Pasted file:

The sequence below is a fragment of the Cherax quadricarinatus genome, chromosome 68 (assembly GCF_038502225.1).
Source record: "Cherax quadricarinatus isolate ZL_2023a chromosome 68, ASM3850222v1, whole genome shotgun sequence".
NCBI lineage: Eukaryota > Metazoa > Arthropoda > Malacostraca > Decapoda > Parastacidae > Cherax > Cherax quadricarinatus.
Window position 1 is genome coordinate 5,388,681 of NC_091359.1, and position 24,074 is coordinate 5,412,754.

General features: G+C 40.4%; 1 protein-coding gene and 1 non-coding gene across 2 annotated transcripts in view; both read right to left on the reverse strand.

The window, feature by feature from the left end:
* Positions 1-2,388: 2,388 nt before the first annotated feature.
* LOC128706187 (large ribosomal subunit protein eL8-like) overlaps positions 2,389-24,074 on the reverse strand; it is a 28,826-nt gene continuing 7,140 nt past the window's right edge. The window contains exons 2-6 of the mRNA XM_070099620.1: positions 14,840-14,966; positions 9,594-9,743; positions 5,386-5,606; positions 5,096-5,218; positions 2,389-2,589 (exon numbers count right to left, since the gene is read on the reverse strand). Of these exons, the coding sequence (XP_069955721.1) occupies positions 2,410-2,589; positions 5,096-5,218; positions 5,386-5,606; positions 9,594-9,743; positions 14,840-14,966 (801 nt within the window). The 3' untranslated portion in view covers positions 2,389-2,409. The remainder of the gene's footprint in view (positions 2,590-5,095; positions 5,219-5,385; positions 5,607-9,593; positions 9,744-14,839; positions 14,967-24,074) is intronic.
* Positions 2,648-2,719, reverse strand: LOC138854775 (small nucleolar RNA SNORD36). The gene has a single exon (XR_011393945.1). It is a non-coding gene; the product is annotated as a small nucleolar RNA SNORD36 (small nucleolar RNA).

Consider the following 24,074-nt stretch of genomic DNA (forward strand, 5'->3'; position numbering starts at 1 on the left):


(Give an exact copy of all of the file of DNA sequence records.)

The sequence below is a fragment of the Cherax quadricarinatus genome, chromosome 68 (assembly GCF_038502225.1).
Source record: "Cherax quadricarinatus isolate ZL_2023a chromosome 68, ASM3850222v1, whole genome shotgun sequence".
NCBI lineage: Eukaryota > Metazoa > Arthropoda > Malacostraca > Decapoda > Parastacidae > Cherax > Cherax quadricarinatus.
Window position 1 is genome coordinate 5,388,681 of NC_091359.1, and position 24,074 is coordinate 5,412,754.

General features: G+C 40.4%; 1 protein-coding gene and 1 non-coding gene across 2 annotated transcripts in view; both read right to left on the reverse strand.

The window, feature by feature from the left end:
* Positions 1-2,388: 2,388 nt before the first annotated feature.
* LOC128706187 (large ribosomal subunit protein eL8-like) overlaps positions 2,389-24,074 on the reverse strand; it is a 28,826-nt gene continuing 7,140 nt past the window's right edge. The window contains exons 2-6 of the mRNA XM_070099620.1: positions 14,840-14,966; positions 9,594-9,743; positions 5,386-5,606; positions 5,096-5,218; positions 2,389-2,589 (exon numbers count right to left, since the gene is read on the reverse strand). Of these exons, the coding sequence (XP_069955721.1) occupies positions 2,410-2,589; positions 5,096-5,218; positions 5,386-5,606; positions 9,594-9,743; positions 14,840-14,966 (801 nt within the window). The 3' untranslated portion in view covers positions 2,389-2,409. The remainder of the gene's footprint in view (positions 2,590-5,095; positions 5,219-5,385; positions 5,607-9,593; positions 9,744-14,839; positions 14,967-24,074) is intronic.
* Positions 2,648-2,719, reverse strand: LOC138854775 (small nucleolar RNA SNORD36). The gene has a single exon (XR_011393945.1). It is a non-coding gene; the product is annotated as a small nucleolar RNA SNORD36 (small nucleolar RNA).

Consider the following 24,074-nt stretch of genomic DNA (forward strand, 5'->3'; position numbering starts at 1 on the left):